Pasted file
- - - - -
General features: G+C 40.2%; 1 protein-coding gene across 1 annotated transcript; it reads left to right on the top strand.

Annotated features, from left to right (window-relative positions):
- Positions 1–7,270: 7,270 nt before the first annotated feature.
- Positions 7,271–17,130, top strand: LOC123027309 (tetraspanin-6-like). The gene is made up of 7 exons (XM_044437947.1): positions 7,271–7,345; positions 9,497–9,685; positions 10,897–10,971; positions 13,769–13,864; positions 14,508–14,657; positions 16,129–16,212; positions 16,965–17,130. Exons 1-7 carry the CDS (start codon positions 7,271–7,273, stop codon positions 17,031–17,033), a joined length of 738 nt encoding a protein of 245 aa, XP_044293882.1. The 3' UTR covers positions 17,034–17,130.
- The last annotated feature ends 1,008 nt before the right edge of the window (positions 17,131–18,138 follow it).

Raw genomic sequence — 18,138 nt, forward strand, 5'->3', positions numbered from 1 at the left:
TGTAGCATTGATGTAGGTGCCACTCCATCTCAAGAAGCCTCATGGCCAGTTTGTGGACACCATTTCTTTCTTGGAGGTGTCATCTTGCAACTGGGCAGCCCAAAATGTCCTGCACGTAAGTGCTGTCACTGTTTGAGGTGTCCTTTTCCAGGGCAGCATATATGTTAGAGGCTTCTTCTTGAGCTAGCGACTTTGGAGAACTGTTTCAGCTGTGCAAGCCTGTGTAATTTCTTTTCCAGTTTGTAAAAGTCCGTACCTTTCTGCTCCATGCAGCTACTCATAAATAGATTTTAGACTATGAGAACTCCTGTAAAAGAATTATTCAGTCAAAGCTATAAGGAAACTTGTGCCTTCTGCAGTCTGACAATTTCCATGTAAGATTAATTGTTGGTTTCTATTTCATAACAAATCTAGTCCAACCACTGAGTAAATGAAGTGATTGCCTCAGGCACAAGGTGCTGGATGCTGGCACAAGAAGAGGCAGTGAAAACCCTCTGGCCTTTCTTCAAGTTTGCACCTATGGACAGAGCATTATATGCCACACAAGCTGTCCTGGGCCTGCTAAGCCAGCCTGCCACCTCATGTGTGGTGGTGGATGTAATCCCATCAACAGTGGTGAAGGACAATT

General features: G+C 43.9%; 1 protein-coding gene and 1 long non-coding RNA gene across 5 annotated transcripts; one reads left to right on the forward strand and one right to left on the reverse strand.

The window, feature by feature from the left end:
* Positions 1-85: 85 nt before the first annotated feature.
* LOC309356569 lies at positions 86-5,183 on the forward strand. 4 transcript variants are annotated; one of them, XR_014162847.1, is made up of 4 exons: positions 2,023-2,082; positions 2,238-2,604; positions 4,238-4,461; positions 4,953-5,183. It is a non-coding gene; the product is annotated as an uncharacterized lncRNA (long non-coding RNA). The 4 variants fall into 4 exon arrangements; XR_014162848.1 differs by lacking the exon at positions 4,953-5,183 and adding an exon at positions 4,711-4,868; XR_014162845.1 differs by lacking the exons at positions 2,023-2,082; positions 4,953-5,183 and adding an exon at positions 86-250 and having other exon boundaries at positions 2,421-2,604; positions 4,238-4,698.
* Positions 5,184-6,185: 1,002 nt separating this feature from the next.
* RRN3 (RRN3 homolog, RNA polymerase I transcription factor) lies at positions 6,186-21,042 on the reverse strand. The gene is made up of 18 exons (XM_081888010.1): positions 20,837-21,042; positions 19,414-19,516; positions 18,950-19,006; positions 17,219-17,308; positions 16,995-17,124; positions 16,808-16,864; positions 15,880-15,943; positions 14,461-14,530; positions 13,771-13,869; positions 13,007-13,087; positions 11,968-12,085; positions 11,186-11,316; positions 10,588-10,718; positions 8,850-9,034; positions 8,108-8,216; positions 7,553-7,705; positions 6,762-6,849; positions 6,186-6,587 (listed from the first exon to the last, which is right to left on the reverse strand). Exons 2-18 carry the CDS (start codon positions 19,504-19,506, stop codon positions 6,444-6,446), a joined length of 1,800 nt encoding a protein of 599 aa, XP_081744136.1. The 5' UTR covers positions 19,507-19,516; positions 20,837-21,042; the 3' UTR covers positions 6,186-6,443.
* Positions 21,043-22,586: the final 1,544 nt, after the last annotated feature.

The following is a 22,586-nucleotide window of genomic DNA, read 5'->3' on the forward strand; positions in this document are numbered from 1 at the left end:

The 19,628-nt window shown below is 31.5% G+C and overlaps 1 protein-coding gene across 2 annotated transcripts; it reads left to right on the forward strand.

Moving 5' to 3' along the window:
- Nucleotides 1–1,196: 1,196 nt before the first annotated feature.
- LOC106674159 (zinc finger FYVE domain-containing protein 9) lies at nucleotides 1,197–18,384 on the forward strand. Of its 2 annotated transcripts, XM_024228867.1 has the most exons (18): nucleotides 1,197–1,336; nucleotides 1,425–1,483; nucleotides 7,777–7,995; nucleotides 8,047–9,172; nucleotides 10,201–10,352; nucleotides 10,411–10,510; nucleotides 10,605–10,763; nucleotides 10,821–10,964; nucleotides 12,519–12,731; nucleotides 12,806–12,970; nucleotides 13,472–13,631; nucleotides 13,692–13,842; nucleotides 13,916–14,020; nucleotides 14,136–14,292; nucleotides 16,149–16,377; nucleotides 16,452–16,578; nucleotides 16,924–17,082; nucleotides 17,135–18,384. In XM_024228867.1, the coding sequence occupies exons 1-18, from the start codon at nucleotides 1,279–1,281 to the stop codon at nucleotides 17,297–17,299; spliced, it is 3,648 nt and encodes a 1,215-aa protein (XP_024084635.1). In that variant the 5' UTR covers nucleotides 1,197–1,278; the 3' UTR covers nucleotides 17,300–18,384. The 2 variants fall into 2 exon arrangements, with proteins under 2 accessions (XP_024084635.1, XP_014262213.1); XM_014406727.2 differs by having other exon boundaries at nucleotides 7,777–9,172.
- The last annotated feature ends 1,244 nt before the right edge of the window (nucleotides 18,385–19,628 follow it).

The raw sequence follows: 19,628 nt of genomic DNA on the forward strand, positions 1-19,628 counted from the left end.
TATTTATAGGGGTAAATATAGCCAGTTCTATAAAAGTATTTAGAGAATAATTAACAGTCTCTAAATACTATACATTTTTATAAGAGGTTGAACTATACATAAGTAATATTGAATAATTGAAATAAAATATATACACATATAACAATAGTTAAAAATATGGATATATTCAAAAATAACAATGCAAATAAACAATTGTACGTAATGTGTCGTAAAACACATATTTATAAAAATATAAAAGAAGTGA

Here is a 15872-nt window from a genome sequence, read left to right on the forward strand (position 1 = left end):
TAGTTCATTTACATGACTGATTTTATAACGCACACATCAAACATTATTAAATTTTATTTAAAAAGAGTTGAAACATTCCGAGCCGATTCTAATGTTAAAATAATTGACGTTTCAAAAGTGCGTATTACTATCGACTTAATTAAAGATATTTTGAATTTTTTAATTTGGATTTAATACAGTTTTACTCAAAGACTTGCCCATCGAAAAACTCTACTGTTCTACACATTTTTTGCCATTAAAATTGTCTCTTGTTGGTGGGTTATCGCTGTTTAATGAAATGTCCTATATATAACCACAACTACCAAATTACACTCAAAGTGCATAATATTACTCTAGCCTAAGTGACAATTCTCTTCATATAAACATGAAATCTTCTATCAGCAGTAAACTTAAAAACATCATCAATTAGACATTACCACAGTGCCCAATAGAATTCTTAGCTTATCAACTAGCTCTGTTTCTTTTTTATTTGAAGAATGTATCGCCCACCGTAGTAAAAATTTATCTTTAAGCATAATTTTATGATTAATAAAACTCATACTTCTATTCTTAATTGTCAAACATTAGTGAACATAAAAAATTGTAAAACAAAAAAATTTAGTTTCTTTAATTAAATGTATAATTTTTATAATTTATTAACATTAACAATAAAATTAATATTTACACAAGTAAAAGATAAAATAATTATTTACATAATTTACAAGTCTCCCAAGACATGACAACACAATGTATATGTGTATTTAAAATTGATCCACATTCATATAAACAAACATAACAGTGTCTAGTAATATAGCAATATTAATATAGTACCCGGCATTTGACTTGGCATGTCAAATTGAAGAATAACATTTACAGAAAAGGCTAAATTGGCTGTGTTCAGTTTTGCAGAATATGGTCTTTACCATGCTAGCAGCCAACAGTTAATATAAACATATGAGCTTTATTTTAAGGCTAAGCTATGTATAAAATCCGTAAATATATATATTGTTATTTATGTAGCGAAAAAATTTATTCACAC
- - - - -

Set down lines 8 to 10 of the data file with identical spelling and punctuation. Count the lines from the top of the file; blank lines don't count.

General features: G+C 43.9%; 1 protein-coding gene and 1 long non-coding RNA gene across 5 annotated transcripts; one reads left to right on the forward strand and one right to left on the reverse strand.

The window, feature by feature from the left end:
* Positions 1-85: 85 nt before the first annotated feature.